Solved: Mysterious Mass Deaths of Hundreds of Gray Whales Is Finally Explained

Sandy Rivers
By Sandy Rivers

Recent discoveries have shed light on the perplexing phenomenon of mass gray whale deaths off the coast of North America. These marine giants have suffered alarmingly high death rates since the 1980s.

A recent study suggests a connection between these die-offs and fluctuating Arctic Sea ice levels.

Historically, three significant mortality events have impacted the gray whale population in the northeastern Pacific. These events have led to a population decline ranging from 15% to 25% during each occurrence.

To give some context, over 2,000 gray whales have lost their lives to these events. The inaugural die-off, which transpired from 1987 to 1989, was the most devastating, claiming the lives of at least 700 whales.

The actual number, however, might be higher as systematic reporting and comprehensive surveys were only adopted in the subsequent decade. A subsequent event between 1999 and 2000 took 651 whales. The most recent mortality surge, which began in 2019, has so far seen the death of 688 gray whales.

“These drastic population fluctuations are not something we anticipated in a species as resilient and long-lived as gray whales,” shared Joshua Stewart, the study’s primary author and an assistant professor at Oregon State University’s Marine Mammal Institute.

Historically, commercial whaling had reduced the North Pacific gray whales to the brink of extinction. But against the odds, the species rebounded, and their numbers are now estimated to be around 14,500.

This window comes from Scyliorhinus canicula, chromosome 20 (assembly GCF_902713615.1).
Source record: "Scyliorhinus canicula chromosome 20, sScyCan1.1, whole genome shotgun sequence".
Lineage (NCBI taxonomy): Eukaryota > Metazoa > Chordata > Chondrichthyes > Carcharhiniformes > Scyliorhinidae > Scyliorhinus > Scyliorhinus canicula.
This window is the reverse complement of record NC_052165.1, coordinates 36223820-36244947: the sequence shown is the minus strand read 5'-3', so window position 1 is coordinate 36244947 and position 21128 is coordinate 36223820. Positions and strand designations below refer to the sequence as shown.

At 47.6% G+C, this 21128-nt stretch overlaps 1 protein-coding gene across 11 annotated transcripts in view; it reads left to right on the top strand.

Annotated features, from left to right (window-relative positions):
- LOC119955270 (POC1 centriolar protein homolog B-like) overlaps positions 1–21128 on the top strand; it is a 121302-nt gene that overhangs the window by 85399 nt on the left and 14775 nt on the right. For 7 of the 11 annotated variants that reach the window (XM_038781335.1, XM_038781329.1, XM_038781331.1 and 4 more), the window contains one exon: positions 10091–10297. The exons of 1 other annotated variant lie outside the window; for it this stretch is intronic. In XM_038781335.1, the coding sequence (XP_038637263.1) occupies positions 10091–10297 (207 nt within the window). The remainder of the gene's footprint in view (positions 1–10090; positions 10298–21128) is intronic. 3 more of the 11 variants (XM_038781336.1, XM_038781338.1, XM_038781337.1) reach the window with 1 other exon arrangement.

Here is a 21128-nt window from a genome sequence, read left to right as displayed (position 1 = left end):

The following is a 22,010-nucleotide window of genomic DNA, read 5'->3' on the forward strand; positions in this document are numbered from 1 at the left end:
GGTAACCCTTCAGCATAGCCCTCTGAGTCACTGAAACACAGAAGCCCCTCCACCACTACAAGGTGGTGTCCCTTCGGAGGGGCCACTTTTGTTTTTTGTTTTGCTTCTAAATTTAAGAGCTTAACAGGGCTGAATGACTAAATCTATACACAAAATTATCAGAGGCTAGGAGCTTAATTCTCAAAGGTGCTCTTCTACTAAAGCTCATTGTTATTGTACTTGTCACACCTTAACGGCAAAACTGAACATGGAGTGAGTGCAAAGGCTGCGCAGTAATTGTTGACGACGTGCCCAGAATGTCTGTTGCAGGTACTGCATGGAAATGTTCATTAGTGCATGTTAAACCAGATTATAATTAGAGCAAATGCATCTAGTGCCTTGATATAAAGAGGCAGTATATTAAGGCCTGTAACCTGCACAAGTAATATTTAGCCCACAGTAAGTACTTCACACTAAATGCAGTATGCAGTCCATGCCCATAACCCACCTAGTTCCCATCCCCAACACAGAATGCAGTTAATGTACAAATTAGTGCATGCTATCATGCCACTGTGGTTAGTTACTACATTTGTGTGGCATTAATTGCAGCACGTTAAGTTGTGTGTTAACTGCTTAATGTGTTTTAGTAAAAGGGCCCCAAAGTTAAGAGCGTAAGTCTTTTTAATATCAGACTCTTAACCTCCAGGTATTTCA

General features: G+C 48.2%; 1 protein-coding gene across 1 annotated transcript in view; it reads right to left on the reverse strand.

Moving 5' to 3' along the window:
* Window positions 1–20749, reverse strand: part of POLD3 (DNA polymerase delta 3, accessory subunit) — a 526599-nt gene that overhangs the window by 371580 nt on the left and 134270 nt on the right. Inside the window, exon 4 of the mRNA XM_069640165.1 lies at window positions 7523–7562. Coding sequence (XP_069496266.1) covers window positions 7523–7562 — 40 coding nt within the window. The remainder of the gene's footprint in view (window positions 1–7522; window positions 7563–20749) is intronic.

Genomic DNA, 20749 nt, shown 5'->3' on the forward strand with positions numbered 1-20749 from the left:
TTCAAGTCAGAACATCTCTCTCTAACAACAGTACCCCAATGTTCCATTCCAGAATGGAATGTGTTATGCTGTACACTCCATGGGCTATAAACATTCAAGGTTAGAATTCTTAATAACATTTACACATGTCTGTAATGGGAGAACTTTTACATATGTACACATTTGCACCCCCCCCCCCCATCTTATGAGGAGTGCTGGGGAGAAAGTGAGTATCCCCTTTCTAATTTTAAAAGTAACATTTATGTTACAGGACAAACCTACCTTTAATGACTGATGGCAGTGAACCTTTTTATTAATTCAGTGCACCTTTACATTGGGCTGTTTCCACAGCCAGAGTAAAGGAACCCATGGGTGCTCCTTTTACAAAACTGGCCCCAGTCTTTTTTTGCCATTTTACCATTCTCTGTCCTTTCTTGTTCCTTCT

Emaciated gray whale washed ashore dead with no visible signs of injury. Photo by Allison Lui

Scientists initially hypothesized that these periodical die-offs might be nature’s way of controlling the population, given that their numbers might exceed the resources of their habitat.

At this point, that hypothesis can be largely discounted.

In fact, the current study, recently published in the journal Science, has a more practical hypothesis. The state of sea ice in the Arctic and its implications on the gray whales’ food availability seem to play a pivotal role. 

In short, they’re dying from starvation.

Some years have witnessed increased ice cover, potentially barring the whales from reaching their feeding grounds in the Bering and Chukchi seas. Stewart explained, “A low prey count in the Arctic, compounded by restricted access to feeding zones due to sea ice, can devastate the gray whale population.”

And it is!

Following the initial two mortality events, the gray whale population showed commendable recovery. But the die-off that started in 2019 thrusts us into an unknown realm.

The most recent mortality might be attributed to an unprecedented decline in Arctic Sea ice.

This ice is vital because it harbors algae on its underbelly. As this algae decays, it nourishes the seabed, consequently supporting bottom-dwelling crustaceans, a primary food source for gray whales.

Josh Stewart. Photo courtesy of Oregon State University

Stewart went on to explain the domino effect involved: “Less ice translates to diminished algae populations, which, in turn, affects the gray whales’ food supply.” 

The melting ice exacerbates the situation by ushering in powerful currents that erode the seabed, rendering many marine creatures, including the whales’ prey, homeless. “All these factors collaboratively compromise the food resources that gray whales depend on,” Stewart emphasized.

The prolonged nature of the current die-off event could be a consequence of climate change. Stewart observed, “We are witnessing a more tumultuous response due to rapidly evolving and unpredictable oceanic conditions.” He believes that while the gray whale population in the northeastern Pacific may not be on the brink of extinction, a considerably warmed Arctic Ocean might not sustain a population as large as 25,000 gray whales, as seen in recent history.

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